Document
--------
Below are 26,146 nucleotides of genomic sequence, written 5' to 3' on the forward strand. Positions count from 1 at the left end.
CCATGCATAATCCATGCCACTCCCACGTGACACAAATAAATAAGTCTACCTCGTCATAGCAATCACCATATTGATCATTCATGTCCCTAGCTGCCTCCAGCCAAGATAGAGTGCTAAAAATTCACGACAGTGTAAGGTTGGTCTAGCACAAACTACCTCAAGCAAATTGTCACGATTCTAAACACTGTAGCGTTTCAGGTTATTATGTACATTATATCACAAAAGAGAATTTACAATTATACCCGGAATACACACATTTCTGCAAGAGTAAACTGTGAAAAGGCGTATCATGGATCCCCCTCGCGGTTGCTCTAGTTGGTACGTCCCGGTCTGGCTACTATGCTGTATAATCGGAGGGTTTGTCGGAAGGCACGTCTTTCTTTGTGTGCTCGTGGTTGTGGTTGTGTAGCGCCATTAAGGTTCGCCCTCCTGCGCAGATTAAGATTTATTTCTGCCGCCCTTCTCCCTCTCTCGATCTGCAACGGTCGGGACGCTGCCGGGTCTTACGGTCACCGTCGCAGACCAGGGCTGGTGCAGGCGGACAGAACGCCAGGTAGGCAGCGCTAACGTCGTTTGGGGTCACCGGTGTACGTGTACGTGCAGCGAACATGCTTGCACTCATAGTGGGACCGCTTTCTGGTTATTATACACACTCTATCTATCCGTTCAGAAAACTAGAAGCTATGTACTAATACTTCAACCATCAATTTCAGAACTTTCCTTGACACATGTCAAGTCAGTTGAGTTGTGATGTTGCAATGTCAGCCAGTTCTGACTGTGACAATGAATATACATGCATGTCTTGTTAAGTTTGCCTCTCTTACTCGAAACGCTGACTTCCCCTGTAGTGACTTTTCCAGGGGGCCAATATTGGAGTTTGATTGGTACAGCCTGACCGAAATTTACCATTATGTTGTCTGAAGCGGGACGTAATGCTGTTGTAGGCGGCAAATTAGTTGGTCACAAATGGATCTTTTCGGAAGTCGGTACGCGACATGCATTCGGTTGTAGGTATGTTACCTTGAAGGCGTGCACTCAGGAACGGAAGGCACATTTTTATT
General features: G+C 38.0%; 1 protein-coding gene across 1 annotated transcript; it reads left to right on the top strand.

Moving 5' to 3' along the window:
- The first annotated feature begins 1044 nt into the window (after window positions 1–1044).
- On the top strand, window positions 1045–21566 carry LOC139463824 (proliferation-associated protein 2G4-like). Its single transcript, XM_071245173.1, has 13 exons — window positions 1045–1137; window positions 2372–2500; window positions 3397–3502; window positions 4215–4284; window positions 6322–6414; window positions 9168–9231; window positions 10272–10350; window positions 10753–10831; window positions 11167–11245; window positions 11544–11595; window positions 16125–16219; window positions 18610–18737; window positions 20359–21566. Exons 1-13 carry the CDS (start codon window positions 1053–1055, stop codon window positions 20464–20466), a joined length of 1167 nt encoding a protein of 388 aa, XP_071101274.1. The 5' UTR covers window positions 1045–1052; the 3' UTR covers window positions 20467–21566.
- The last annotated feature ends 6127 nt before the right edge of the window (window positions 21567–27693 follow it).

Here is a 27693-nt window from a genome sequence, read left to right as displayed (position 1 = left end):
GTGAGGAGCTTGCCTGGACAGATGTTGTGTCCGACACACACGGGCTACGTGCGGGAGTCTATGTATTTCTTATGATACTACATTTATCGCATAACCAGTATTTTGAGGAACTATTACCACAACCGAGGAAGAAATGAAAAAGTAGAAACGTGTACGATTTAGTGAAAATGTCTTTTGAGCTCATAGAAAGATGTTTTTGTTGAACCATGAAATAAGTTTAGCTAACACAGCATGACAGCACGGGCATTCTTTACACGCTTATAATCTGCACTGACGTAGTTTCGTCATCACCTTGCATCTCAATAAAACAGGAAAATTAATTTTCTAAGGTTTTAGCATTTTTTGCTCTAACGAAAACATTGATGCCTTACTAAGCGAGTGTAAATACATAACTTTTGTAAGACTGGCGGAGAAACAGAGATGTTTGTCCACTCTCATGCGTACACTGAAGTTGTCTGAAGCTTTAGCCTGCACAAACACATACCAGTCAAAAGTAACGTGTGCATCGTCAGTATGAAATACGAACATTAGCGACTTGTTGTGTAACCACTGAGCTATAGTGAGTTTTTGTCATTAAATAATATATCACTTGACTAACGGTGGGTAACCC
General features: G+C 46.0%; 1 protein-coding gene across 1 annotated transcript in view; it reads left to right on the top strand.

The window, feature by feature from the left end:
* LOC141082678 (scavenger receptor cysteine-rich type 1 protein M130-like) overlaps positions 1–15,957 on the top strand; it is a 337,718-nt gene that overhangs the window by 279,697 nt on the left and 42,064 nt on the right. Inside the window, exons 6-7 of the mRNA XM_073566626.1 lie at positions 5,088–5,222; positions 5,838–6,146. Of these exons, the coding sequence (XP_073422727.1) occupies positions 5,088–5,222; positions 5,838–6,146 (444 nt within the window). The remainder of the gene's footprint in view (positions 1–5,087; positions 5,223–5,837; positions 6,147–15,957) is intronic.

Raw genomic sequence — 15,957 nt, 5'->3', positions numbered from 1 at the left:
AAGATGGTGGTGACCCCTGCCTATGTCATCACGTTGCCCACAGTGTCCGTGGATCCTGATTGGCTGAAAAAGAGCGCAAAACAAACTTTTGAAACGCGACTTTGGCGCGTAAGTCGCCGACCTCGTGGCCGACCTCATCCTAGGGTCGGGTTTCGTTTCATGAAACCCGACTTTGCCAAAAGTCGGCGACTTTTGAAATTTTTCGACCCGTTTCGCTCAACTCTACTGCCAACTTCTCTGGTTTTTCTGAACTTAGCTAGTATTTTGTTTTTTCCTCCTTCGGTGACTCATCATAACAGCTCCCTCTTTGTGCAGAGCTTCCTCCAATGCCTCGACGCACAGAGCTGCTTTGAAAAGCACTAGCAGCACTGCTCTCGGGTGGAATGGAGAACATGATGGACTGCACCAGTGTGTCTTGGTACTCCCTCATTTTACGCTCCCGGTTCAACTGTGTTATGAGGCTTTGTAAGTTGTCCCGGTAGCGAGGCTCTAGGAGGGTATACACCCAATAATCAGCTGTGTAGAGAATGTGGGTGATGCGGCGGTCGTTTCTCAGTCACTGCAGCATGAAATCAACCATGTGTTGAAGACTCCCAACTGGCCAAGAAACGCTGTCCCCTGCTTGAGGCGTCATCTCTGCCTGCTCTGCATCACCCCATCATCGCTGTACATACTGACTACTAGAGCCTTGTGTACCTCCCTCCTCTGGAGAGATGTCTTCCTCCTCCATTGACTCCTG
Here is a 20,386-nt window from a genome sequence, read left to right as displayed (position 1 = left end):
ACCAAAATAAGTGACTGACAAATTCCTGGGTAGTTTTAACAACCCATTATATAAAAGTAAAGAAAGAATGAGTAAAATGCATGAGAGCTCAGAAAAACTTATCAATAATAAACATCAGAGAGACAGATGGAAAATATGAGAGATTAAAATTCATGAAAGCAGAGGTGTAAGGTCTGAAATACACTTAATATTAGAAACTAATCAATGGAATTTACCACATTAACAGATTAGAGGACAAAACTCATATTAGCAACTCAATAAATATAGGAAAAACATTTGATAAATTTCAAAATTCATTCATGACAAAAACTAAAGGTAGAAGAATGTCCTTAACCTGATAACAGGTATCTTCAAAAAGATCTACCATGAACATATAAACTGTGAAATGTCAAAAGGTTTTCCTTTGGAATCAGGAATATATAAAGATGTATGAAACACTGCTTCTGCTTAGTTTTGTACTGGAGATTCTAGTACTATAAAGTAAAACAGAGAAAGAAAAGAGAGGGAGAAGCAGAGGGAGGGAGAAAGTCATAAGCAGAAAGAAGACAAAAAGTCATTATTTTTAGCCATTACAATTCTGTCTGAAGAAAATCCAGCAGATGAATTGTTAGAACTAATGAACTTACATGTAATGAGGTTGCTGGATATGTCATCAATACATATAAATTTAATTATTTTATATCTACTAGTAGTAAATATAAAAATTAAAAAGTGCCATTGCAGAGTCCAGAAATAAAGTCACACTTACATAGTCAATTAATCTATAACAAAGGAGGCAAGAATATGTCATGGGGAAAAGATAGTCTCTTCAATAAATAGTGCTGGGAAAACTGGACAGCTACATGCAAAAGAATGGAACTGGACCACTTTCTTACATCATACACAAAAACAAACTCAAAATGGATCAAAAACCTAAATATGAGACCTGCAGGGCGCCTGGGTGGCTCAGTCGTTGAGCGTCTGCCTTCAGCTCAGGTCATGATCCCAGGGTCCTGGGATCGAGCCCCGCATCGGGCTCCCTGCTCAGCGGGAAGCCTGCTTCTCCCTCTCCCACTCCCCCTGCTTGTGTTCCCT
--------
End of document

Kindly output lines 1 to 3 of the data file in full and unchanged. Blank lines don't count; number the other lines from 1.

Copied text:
Below are 26,146 nucleotides of genomic sequence, written 5' to 3' on the forward strand. Positions count from 1 at the left end.
CCATGCATAATCCATGCCACTCCCACGTGACACAAATAAATAAGTCTACCTCGTCATAGCAATCACCATATTGATCATTCATGTCCCTAGCTGCCTCCAGCCAAGATAGAGTGCTAAAAATTCACGACAGTGTAAGGTTGGTCTAGCACAAACTACCTCAAGCAAATTGTCACGATTCTAAACACTGTAGCGTTTCAGGTTATTATGTACATTATATCACAAAAGAGAATTTACAATTATACCCGGAATACACACATTTCTGCAAGAGTAAACTGTGAAAAGGCGTATCATGGATCCCCCTCGCGGTTGCTCTAGTTGGTACGTCCCGGTCTGGCTACTATGCTGTATAATCGGAGGGTTTGTCGGAAGGCACGTCTTTCTTTGTGTGCTCGTGGTTGTGGTTGTGTAGCGCCATTAAGGTTCGCCCTCCTGCGCAGATTAAGATTTATTTCTGCCGCCCTTCTCCCTCTCTCGATCTGCAACGGTCGGGACGCTGCCGGGTCTTACGGTCACCGTCGCAGACCAGGGCTGGTGCAGGCGGACAGAACGCCAGGTAGGCAGCGCTAACGTCGTTTGGGGTCACCGGTGTACGTGTACGTGCAGCGAACATGCTTGCACTCATAGTGGGACCGCTTTCTGGTTATTATACACACTCTATCTATCCGTTCAGAAAACTAGAAGCTATGTACTAATACTTCAACCATCAATTTCAGAACTTTCCTTGACACATGTCAAGTCAGTTGAGTTGTGATGTTGCAATGTCAGCCAGTTCTGACTGTGACAATGAATATACATGCATGTCTTGTTAAGTTTGCCTCTCTTACTCGAAACGCTGACTTCCCCTGTAGTGACTTTTCCAGGGGGCCAATATTGGAGTTTGATTGGTACAGCCTGACCGAAATTTACCATTATGTTGTCTGAAGCGGGACGTAATGCTGTTGTAGGCGGCAAATTAGTTGGTCACAAATGGATCTTTTCGGAAGTCGGTACGCGACATGCATTCGGTTGTAGGTATGTTACCTTGAAGGCGTGCACTCAGGAACGGAAGGCACATTTTTATT
General features: G+C 38.0%; 1 protein-coding gene across 1 annotated transcript; it reads left to right on the top strand.